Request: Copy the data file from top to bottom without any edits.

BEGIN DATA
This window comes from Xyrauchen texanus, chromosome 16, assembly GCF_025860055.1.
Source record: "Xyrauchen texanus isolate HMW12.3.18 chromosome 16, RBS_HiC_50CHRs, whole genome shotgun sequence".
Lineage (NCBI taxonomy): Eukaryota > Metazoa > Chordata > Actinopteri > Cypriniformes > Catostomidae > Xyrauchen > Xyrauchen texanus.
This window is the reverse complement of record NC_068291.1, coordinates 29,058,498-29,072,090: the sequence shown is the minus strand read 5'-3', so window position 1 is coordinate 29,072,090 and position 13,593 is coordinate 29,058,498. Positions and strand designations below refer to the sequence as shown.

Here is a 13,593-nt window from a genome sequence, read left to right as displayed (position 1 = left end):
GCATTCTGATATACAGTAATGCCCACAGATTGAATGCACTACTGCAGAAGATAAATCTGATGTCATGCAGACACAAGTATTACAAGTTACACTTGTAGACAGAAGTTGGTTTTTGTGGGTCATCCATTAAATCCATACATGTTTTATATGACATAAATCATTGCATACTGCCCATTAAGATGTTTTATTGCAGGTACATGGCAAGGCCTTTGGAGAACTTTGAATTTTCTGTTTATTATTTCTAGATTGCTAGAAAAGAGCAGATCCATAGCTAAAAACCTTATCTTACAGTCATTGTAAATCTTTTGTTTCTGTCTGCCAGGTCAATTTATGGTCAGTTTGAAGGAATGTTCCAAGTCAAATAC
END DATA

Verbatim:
This window comes from Xyrauchen texanus, chromosome 16, assembly GCF_025860055.1.
Source record: "Xyrauchen texanus isolate HMW12.3.18 chromosome 16, RBS_HiC_50CHRs, whole genome shotgun sequence".
Lineage (NCBI taxonomy): Eukaryota > Metazoa > Chordata > Actinopteri > Cypriniformes > Catostomidae > Xyrauchen > Xyrauchen texanus.
This window is the reverse complement of record NC_068291.1, coordinates 29,058,498-29,072,090: the sequence shown is the minus strand read 5'-3', so window position 1 is coordinate 29,072,090 and position 13,593 is coordinate 29,058,498. Positions and strand designations below refer to the sequence as shown.

Here is a 13,593-nt window from a genome sequence, read left to right as displayed (position 1 = left end):
GCATTCTGATATACAGTAATGCCCACAGATTGAATGCACTACTGCAGAAGATAAATCTGATGTCATGCAGACACAAGTATTACAAGTTACACTTGTAGACAGAAGTTGGTTTTTGTGGGTCATCCATTAAATCCATACATGTTTTATATGACATAAATCATTGCATACTGCCCATTAAGATGTTTTATTGCAGGTACATGGCAAGGCCTTTGGAGAACTTTGAATTTTCTGTTTATTATTTCTAGATTGCTAGAAAAGAGCAGATCCATAGCTAAAAACCTTATCTTACAGTCATTGTAAATCTTTTGTTTCTGTCTGCCAGGTCAATTTATGGTCAGTTTGAAGGAATGTTCCAAGTCAAATAC